Compassion Fatigue


Generally when I read things that Nicholas Kristof is writing, I am simultaneously crying and pumping my fist in the air (my sign of resonating truth). Honestly, my spouse will be at his desk and turn at the sound of my sniffle to see if I am ok, see my fist pump and ask, “Kristof?” His New York Times article, “On Top of Famine, Unspeakable Violence” is no different.

Kristof writes of the continued famine in Somalia, and how women who are trying to escape it can anticipate robbery and rape on their way to the world’s largest refugee camp. It is a horrible story, but I stay emotionally unattached. The story is familiar, as are the pictures. It is a reality I cannot connect with. It is violence, suffering and evil I will never face. The numbers are so staggering that my mind cannot actually translate them into something I can see. The story stays in my head, and never drops into my heart. I do not want to work to see my place in the story.

But the article is not finished at the end of the reporting:

Americans also suffer from compassion fatigue, and that brings me to a final point. In a previous column from Dadaab, I told of a father of eight who had lost two of his children to starvation and feared that he would lose three more. Many readers responded bluntly that when men have eight children, it is pointless to help. Saving Somalis, they say, reflects a soggy sentimentality and runs against a Malthusian constraint of mouths multiplying more rapidly than food.
This view is both repulsive and wrong. I often write about the need for more family planning, but Somalis have eight children partly because they know that several may die. If we help save lives now so that parents can be confident their kids will survive, family size will drop. Likewise, educate girls and they will have fewer children….
We mustn’t turn away from starving children because their mothers had no access to education or contraception. It would be monstrous to allow Somalis to starve to death because they lost the same lottery of birth that all of us won.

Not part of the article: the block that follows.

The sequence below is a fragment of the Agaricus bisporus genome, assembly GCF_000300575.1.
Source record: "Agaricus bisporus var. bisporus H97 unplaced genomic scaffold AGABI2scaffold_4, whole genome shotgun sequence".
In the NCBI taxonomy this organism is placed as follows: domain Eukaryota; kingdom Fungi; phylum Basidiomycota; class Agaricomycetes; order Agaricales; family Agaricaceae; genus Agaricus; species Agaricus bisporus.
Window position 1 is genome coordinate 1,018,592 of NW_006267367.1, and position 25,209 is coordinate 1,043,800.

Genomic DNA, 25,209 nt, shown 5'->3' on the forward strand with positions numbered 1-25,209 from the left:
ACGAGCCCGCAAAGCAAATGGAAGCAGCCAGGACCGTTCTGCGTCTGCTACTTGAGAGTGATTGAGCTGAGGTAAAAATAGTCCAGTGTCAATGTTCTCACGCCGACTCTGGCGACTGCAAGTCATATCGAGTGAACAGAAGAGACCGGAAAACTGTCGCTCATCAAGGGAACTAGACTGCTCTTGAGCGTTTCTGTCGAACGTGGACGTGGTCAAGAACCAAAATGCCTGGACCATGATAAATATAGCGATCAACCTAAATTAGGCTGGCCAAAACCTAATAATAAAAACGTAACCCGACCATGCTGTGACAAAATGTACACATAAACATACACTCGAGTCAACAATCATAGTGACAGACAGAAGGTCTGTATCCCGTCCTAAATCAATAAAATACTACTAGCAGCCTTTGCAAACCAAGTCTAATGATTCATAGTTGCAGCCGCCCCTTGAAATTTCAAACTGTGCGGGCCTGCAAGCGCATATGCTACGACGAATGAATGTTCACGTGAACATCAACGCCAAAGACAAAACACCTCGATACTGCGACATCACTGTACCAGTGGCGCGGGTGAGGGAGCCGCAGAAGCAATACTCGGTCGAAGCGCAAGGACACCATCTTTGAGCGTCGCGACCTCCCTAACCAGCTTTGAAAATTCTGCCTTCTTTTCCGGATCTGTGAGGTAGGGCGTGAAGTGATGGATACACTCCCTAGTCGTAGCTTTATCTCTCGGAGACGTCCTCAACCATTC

Compassion fatigue. The idea went straight to my heart. My favorite definition of compassion you will not find on a google search. A woman said it while I was working at a day shelter for women, “Compassion is suspending judgment just long enough to get curious and ask her to tell her story.” We have compassion fatigue.

There are some who have not heard enough stories, who do not take the time to understand the complexity of injustice on a micro and macro level. They skip curiosity and jump to judgment, using their lives as a model.

There are others who have compassion fatigue because they have heard too many stories. With our access to information, they can know a lot about everything without committing themselves to working to dismantle one injustice. They find the excess of suffering to be overwhelming, and do not know where to start.

There are others who cannot risk being compassionate for a long period of time. They like to give to quick disasters like a hurricane, but get too fatigued to follow a longer disaster like the famine in Somalia. The compassion runs out.

I have compassion fatigue. I do not judge a father of eight. I understand and have seen that education is the best contraception. I understand that it takes a lifetime to address injustice, and we cannot give up. I get that I won the lottery. But my compassion fatigue lies in the tendency to I think that because my partner and I both work for justice organizations and give financially to others, that my work is done. And that is why I love Kristof. Just when I am shutting off my heart, he asks me to re-engage as a global citizen and dig in.